Twitch: The Unlikely But Important Amazon Business

Amazon’s acquisition strategy is one of the biggest secrets that the Seattle-based business manages. Announcements for small acquisitions are generally not done and the industries that are being canvassed for targets are also a closely guarded secret. In 2014, Amazon shocked the entire digital industry by acquiring Twitch. Twitch started as Justin.Tv that changed their business model to allow customer to stream the video games that they are playing with the world. Amazon acquired Twitch after Google had regulatory concerns over adding Twitch to their long list of assets.

According to Insider, Amazon’s Twitch buy was an investment in bolstering Amazon Web Services (AWS), the company’s $7 billion-plus cloud-computing juggernaut. How does a $970 million dollar acquisition bolster a giant revenue generating business?

The reason for the acquisition was never clear

The e-commerce and digital markets contained various ideas on the reasons behind the acquisition. According to Insider, Amazon’s Twitch buy was an investment in bolstering Amazon Web Services (AWS), the company’s $7 billion-plus cloud-computing juggernaut. How does a $970 million dollar acquisition bolster a giant revenue generating business? It provides Amazon the opportunity to add game development to Amazon Web Services (AWS) business. Plausible but providing startups and developers with a low cost development platform is a secondary reason for the purchase.

Amazon has a long history of being content centric and own a variety of businesses that provide customers with valuable content that are niche-specific. IMDB, Preview were acquired to provide Amazon with content that they could leverage to drive purchases. Twitch I believe was acquired with a broadcasting specific end-result. Remember, nothing that Amazon does is not tracked via analytics that provide deep insights into long term revenue generation. Currently only Amazon can provide advertisers who utilize their advertising business with deep insights into products customers are searching for and purchasing.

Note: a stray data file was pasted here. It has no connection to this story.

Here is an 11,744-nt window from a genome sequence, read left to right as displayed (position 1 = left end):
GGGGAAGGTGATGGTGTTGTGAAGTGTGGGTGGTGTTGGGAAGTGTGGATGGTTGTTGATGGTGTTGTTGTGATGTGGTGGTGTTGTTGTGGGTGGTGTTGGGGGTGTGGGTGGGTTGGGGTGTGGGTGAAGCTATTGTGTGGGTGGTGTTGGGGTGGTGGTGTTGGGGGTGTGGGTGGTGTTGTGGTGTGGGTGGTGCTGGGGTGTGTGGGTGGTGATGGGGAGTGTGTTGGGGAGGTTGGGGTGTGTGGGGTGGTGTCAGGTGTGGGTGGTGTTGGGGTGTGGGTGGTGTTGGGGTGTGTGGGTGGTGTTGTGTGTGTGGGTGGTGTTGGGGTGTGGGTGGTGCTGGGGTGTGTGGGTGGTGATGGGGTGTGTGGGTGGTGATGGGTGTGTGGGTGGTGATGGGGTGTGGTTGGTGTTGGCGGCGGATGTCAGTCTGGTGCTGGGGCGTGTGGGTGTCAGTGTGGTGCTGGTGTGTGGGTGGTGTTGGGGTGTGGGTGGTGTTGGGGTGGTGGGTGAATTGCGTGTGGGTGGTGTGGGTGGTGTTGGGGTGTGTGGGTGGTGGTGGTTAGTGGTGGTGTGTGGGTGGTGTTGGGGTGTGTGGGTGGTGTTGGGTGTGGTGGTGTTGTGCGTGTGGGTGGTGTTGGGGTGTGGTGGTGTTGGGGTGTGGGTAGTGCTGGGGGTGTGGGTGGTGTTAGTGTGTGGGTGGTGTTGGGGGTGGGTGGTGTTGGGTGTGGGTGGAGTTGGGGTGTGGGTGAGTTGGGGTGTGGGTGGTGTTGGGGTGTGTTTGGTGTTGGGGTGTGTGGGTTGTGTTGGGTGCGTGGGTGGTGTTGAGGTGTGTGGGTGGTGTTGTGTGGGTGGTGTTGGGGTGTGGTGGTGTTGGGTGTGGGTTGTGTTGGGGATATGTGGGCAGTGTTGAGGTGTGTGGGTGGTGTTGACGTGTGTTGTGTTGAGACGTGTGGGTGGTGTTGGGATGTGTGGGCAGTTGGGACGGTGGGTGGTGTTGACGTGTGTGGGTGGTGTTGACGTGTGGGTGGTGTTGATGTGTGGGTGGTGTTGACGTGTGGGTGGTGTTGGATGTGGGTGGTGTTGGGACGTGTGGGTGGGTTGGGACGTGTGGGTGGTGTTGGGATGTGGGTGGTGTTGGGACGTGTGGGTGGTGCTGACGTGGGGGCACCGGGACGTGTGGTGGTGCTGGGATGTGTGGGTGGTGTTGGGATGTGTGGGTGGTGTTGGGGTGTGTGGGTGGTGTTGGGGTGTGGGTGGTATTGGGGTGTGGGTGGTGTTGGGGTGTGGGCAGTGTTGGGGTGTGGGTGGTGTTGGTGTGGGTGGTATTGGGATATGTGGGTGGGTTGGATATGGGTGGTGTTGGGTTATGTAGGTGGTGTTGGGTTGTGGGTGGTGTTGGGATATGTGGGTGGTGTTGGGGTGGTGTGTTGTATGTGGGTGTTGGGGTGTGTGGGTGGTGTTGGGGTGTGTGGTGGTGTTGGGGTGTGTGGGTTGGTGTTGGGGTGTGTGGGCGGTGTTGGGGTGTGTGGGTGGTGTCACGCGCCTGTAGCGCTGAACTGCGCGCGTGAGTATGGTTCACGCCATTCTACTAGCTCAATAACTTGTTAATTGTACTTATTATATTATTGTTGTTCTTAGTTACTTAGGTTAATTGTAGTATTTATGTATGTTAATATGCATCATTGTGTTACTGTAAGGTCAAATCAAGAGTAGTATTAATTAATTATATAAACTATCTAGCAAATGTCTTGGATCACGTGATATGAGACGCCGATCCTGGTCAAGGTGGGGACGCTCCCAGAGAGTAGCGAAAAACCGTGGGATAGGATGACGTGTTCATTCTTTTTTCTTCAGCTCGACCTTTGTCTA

The video game industry

According to Newzoo, the US video game market is worth $26.4b that does not really have a market leader. According to Prophet, In addition to selling an interactive product, video game makers are also able to embed themselves into the digital lives of customers in unprecedented ways, across every touchpoint of their journey. These brands can interact with customers to create lasting affinity. It’s no longer about what the brand says. Relevant experiences are built on how the brand interacts with customers. Loyal video game buyers have only been marketed to by game developers such as EA Games, Activision Blizzard and others, Amazon looking to enter and generate revenue from this loyal segments makes total sense. Amazon via its Prime business have taken loyalty and purchase behaviour to heights that should concern competitors.

(source: Geekwire)

Twitch consuming Amazon DNA

In late 2016 and 2017, Amazon started influencing Twitch’s business operations. Keep in mind that Twitch is an independent subsidiary of Amazon. Amazon added a retail element to Twitch operations as it makes sense – these loyal customers spend hours watching game play on Twitch and would likely be purchasing merchandise and games from another business prior to this change.

According to TechCrunch, in late March 2017, Twitch added game sales to its business.

The Partnered streamers who have opted into this new commerce program will earn 5 percent from the sales from their channel, Twitch says. The game publishers, meanwhile, earn 70 percent of revenue for the game sales.

However, unlike traditional online retailers, Twitch offers several incentives to encourage Twitch users to buy from its site. Game buyers will receive a free Twitch Crate, which will include an assortment of items that can be used on its site while watching streams and interacting with other users. At launch, there will be around 50 titles and related in-game content available for purchase, Twitch says, up from the couple dozen announced earlier.

The Partnered streamers who have opted into this new commerce program will earn 5 percent from the sales from their channel, Twitch says. The game publishers, meanwhile, earn 70 percent of revenue for the game sales. This commission based model is something that Amazon uses across its entire marketplace to entice sellers which in this case are game publishers to provide them with products which Amazon / Twitch customers can purchase.

In middle 2017, TechCrunch reported that Amazon was allowing partners and affiliates to sell to Twitch customers. Being able to create additional revenue from the loyal customers ensures that twitch becomes sustainable and less dependent from Amazon’s investment.

The move into game sales gives streamers another way to make money – something that’s needed to grow a strong creator community. However, the changes could also have an impact on the type of content featured on Twitch – subtly shifting streamers to favor those games from publishers working with Twitch over the ones they would have otherwise chosen.